IU professors' invention tracks eyes to detect brain injuries

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Two Indiana University School of Optometry professors are tackling diagnosis of one of the most difficult medical problems facing sports teams at every level: head injuries.

Their ground-breaking invention could safeguard players, make the jobs of trainers and doctors more clear-cut, and make a lot of money for its inventors and IU.

Nicholas Port and Steven A. Hitzeman last month were awarded a $429,000 grant from the National Institutes of Health, which they plan to use to perfect an invention that objectively measures an athlete’s eye movements to detect even the slightest brain injury.

p1-jamaalcharles-bt-15col.jpg In the Indianapolis Colts' Jan. 4 playoff victory over Kansas City, the Chiefs lost three key players, including running back Jamaal Charles, to head injuries.(AP photo)

Athletic trainers—who for decades have subjectively interpreted eye movements and other behavior to diagnose concussions—said the device would be a quantum leap forward.

Port and Hitzeman said their invention can be used on the sidelines in all weather and can accurately detect concussions in a fraction of the time trainers and doctors now need.

Their method, the two said, will be as objective as measuring blood-alcohol content or blood pressure. The test also will be completed in about two minutes, compared with the half-hour it now takes to diagnose subtle cases of concussions.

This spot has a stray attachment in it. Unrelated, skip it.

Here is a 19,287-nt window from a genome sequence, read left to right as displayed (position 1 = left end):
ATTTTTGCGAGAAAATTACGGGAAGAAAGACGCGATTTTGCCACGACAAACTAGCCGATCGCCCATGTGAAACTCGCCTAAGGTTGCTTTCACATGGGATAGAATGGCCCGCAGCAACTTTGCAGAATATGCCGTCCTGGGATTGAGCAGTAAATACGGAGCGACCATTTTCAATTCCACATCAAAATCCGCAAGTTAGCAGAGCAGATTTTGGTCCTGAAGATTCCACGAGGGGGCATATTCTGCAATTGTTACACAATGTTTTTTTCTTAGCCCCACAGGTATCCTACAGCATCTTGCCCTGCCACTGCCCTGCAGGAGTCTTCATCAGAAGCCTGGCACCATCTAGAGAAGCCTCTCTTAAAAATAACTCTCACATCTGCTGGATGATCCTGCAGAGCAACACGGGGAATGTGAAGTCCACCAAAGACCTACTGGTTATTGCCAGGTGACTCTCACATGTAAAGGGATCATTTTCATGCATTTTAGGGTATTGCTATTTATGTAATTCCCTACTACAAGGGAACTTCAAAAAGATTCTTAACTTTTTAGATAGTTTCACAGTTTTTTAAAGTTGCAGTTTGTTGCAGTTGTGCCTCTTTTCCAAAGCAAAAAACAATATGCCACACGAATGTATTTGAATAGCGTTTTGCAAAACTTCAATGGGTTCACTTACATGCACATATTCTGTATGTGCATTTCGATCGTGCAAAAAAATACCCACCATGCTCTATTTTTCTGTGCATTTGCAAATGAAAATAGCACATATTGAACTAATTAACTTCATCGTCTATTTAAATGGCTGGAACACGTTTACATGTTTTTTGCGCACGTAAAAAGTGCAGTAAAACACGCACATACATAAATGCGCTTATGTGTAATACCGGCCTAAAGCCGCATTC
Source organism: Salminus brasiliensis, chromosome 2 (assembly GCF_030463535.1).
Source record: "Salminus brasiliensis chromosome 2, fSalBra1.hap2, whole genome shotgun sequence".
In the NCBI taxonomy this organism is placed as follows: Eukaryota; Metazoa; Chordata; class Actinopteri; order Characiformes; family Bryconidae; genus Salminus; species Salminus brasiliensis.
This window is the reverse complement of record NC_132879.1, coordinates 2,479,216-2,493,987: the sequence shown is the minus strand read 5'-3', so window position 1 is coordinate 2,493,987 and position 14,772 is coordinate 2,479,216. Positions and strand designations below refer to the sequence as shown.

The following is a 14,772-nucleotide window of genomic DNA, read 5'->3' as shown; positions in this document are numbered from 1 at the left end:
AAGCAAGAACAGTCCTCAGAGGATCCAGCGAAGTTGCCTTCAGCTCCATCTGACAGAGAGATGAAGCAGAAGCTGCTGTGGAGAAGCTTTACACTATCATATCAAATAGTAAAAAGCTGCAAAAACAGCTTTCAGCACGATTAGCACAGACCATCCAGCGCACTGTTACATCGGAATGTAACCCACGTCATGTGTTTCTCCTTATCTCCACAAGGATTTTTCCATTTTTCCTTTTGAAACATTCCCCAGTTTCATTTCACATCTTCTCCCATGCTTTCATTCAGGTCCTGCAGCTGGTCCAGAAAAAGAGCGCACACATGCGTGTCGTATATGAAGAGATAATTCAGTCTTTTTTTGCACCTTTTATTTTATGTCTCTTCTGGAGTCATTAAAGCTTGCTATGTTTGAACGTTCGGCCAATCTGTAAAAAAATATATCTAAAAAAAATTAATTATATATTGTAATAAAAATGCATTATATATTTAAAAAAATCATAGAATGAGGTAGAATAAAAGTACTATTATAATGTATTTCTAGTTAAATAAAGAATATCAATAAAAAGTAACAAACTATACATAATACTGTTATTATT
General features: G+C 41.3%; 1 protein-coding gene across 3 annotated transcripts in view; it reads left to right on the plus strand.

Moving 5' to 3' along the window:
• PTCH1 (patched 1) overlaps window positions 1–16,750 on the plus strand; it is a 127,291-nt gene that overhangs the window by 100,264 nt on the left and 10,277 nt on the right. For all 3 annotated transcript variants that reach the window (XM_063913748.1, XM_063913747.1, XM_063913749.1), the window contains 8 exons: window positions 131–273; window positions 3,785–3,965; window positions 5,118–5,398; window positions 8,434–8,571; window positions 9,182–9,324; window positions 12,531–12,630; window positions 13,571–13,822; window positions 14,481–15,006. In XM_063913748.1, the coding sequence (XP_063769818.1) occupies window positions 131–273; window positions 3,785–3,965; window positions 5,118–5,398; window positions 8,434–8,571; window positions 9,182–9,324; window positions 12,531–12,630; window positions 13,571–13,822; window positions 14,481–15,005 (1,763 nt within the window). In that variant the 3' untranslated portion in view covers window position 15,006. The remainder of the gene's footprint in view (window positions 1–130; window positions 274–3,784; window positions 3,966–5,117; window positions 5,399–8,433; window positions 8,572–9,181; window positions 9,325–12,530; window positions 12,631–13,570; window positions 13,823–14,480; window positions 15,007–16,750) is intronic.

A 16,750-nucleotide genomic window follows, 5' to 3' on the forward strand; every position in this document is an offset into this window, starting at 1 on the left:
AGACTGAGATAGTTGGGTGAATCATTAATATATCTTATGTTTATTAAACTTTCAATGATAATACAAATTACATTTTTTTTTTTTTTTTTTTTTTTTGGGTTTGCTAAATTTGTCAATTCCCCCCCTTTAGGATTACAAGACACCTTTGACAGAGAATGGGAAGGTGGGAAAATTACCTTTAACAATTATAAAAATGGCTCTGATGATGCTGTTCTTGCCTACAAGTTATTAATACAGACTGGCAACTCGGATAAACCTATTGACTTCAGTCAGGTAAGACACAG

“We are trying to build an automated, objective tool for concussions that is analogous to the blood-pressure cuff or Breathalyzer,” said Port, the principal investigator on the grant.

Current techniques are susceptible to tweaking by a motivated patient, Port said.

“Simply put, these athletes want to get back into the competition and they may try to manipulate results or hide concussion symptoms,” Port said.

port-nicholas-mug Port

Denver Broncos quarterback Peyton Manning recently said—seemingly jokingly—that he tries to tank baseline concussion testing, so that when he gets dinged, his test results won’t look like he’s had a concussion. But it’s no joking matter, as several players have admitted to doing the same, for real.

The system Port and Hitzeman are developing uses minute eye movements, so there’s no way to hide brain injury, the IU professors said.

“Motivation plays no role in eye [mechanics], and they cannot be faked,” Port said. “Dysfunction is a sign of neurological injury.”

With Port’s and Hitzeman’s system, eye movements are tracked during preseason to obtain “involuntary baseline biomarkers,” Port said. Those can be compared to an athlete’s test results after a suspected head trauma.